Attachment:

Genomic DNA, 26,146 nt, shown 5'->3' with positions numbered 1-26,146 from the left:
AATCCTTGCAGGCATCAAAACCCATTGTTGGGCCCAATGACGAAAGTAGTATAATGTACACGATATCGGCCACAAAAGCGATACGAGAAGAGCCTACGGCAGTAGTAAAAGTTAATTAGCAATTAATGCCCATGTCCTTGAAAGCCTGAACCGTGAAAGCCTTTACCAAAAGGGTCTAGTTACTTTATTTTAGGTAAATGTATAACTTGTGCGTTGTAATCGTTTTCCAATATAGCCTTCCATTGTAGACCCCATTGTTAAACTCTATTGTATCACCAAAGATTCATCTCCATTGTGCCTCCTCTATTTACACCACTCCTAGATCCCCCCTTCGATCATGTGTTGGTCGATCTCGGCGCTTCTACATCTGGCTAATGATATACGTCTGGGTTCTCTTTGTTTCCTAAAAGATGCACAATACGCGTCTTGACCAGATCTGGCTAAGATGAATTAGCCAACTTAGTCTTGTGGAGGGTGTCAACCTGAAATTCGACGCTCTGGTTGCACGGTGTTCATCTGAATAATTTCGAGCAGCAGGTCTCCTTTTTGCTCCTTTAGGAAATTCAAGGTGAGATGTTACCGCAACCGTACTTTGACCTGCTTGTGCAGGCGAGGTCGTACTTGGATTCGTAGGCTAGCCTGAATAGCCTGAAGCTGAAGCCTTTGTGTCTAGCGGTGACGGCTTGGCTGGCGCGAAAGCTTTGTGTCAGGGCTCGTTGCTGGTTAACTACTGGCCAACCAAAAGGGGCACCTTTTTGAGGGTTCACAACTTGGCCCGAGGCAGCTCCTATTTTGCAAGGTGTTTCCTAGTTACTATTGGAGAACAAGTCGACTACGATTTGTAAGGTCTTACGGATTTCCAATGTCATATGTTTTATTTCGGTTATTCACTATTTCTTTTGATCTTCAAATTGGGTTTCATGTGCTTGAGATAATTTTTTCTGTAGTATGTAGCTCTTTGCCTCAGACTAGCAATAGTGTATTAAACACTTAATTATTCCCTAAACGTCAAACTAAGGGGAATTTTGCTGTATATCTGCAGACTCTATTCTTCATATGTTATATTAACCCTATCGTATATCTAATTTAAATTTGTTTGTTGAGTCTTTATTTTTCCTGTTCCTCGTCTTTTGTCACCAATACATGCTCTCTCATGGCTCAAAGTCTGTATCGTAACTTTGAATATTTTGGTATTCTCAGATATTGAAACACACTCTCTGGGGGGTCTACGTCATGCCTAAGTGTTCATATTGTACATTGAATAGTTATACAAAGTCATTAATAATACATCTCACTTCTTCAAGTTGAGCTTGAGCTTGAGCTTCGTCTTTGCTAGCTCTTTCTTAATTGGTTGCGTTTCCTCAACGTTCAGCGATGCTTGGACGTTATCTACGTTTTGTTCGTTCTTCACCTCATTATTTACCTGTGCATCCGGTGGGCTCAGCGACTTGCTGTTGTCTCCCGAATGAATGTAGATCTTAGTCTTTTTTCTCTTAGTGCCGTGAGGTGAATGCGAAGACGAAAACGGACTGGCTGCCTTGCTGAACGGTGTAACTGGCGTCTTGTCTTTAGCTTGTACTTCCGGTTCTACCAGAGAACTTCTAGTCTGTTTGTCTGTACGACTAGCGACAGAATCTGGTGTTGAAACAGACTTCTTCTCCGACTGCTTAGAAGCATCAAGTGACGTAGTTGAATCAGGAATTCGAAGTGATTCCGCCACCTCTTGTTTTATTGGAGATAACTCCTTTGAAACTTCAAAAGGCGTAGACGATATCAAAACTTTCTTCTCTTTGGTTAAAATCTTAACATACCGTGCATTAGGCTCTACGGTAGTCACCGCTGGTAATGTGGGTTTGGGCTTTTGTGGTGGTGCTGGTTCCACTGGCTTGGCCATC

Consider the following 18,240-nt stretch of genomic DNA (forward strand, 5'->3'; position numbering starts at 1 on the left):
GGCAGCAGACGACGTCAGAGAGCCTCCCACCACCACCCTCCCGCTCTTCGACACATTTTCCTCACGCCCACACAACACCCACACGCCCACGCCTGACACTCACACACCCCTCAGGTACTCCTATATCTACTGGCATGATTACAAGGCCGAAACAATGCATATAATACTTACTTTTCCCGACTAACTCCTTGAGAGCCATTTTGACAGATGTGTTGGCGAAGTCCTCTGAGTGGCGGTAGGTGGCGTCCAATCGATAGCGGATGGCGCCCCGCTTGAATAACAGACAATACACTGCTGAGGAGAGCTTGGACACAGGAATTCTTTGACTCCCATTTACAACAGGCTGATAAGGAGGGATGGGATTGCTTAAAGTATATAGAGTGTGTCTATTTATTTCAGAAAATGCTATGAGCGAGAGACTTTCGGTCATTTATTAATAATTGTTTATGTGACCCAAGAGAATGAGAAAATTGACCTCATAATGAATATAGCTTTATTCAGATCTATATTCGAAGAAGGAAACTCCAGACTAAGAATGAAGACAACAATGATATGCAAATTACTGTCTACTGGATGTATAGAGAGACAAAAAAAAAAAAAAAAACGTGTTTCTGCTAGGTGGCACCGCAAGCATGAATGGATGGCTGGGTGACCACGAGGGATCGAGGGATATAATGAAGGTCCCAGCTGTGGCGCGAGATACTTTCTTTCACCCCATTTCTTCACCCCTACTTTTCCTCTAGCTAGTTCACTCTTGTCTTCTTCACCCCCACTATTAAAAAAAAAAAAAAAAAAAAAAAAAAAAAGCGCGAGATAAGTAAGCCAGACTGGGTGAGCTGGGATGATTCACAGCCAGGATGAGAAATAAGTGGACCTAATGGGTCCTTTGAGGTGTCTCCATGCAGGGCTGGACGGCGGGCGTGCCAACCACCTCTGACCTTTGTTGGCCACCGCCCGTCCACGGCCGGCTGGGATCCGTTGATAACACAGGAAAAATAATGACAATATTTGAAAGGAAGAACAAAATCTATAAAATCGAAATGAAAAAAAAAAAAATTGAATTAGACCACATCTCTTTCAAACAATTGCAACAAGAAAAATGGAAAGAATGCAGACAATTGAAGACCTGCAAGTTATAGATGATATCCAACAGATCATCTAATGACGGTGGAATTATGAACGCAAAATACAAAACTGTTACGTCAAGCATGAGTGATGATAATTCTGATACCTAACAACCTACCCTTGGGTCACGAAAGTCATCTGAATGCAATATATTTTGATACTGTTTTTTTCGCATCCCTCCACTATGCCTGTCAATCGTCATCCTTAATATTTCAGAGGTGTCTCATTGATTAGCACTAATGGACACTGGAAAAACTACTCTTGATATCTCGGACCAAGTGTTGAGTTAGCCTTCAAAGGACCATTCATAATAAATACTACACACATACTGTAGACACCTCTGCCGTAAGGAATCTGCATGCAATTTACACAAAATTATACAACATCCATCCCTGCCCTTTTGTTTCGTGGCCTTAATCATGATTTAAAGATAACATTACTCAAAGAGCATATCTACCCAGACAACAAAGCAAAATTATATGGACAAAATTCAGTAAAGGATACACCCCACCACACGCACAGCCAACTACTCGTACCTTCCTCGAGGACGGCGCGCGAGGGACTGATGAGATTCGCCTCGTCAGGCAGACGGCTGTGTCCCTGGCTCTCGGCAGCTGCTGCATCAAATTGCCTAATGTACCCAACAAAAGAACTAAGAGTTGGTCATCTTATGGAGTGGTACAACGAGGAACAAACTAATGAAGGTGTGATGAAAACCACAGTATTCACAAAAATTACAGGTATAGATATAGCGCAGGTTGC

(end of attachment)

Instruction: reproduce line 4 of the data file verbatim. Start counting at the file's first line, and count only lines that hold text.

GGCAGCAGACGACGTCAGAGAGCCTCCCACCACCACCCTCCCGCTCTTCGACACATTTTCCTCACGCCCACACAACACCCACACGCCCACGCCTGACACTCACACACCCCTCAGGTACTCCTATATCTACTGGCATGATTACAAGGCCGAAACAATGCATATAATACTTACTTTTCCCGACTAACTCCTTGAGAGCCATTTTGACAGATGTGTTGGCGAAGTCCTCTGAGTGGCGGTAGGTGGCGTCCAATCGATAGCGGATGGCGCCCCGCTTGAATAACAGACAATACACTGCTGAGGAGAGCTTGGACACAGGAATTCTTTGACTCCCATTTACAACAGGCTGATAAGGAGGGATGGGATTGCTTAAAGTATATAGAGTGTGTCTATTTATTTCAGAAAATGCTATGAGCGAGAGACTTTCGGTCATTTATTAATAATTGTTTATGTGACCCAAGAGAATGAGAAAATTGACCTCATAATGAATATAGCTTTATTCAGATCTATATTCGAAGAAGGAAACTCCAGACTAAGAATGAAGACAACAATGATATGCAAATTACTGTCTACTGGATGTATAGAGAGACAAAAAAAAAAAAAAAAACGTGTTTCTGCTAGGTGGCACCGCAAGCATGAATGGATGGCTGGGTGACCACGAGGGATCGAGGGATATAATGAAGGTCCCAGCTGTGGCGCGAGATACTTTCTTTCACCCCATTTCTTCACCCCTACTTTTCCTCTAGCTAGTTCACTCTTGTCTTCTTCACCCCCACTATTAAAAAAAAAAAAAAAAAAAAAAAAAAAAAGCGCGAGATAAGTAAGCCAGACTGGGTGAGCTGGGATGATTCACAGCCAGGATGAGAAATAAGTGGACCTAATGGGTCCTTTGAGGTGTCTCCATGCAGGGCTGGACGGCGGGCGTGCCAACCACCTCTGACCTTTGTTGGCCACCGCCCGTCCACGGCCGGCTGGGATCCGTTGATAACACAGGAAAAATAATGACAATATTTGAAAGGAAGAACAAAATCTATAAAATCGAAATGAAAAAAAAAAAAATTGAATTAGACCACATCTCTTTCAAACAATTGCAACAAGAAAAATGGAAAGAATGCAGACAATTGAAGACCTGCAAGTTATAGATGATATCCAACAGATCATCTAATGACGGTGGAATTATGAACGCAAAATACAAAACTGTTACGTCAAGCATGAGTGATGATAATTCTGATACCTAACAACCTACCCTTGGGTCACGAAAGTCATCTGAATGCAATATATTTTGATACTGTTTTTTTCGCATCCCTCCACTATGCCTGTCAATCGTCATCCTTAATATTTCAGAGGTGTCTCATTGATTAGCACTAATGGACACTGGAAAAACTACTCTTGATATCTCGGACCAAGTGTTGAGTTAGCCTTCAAAGGACCATTCATAATAAATACTACACACATACTGTAGACACCTCTGCCGTAAGGAATCTGCATGCAATTTACACAAAATTATACAACATCCATCCCTGCCCTTTTGTTTCGTGGCCTTAATCATGATTTAAAGATAACATTACTCAAAGAGCATATCTACCCAGACAACAAAGCAAAATTATATGGACAAAATTCAGTAAAGGATACACCCCACCACACGCACAGCCAACTACTCGTACCTTCCTCGAGGACGGCGCGCGAGGGACTGATGAGATTCGCCTCGTCAGGCAGACGGCTGTGTCCCTGGCTCTCGGCAGCTGCTGCATCAAATTGCCTAATGTACCCAACAAAAGAACTAAGAGTTGGTCATCTTATGGAGTGGTACAACGAGGAACAAACTAATGAAGGTGTGATGAAAACCACAGTATTCACAAAAATTACAGGTATAGATATAGCGCAGGTTGC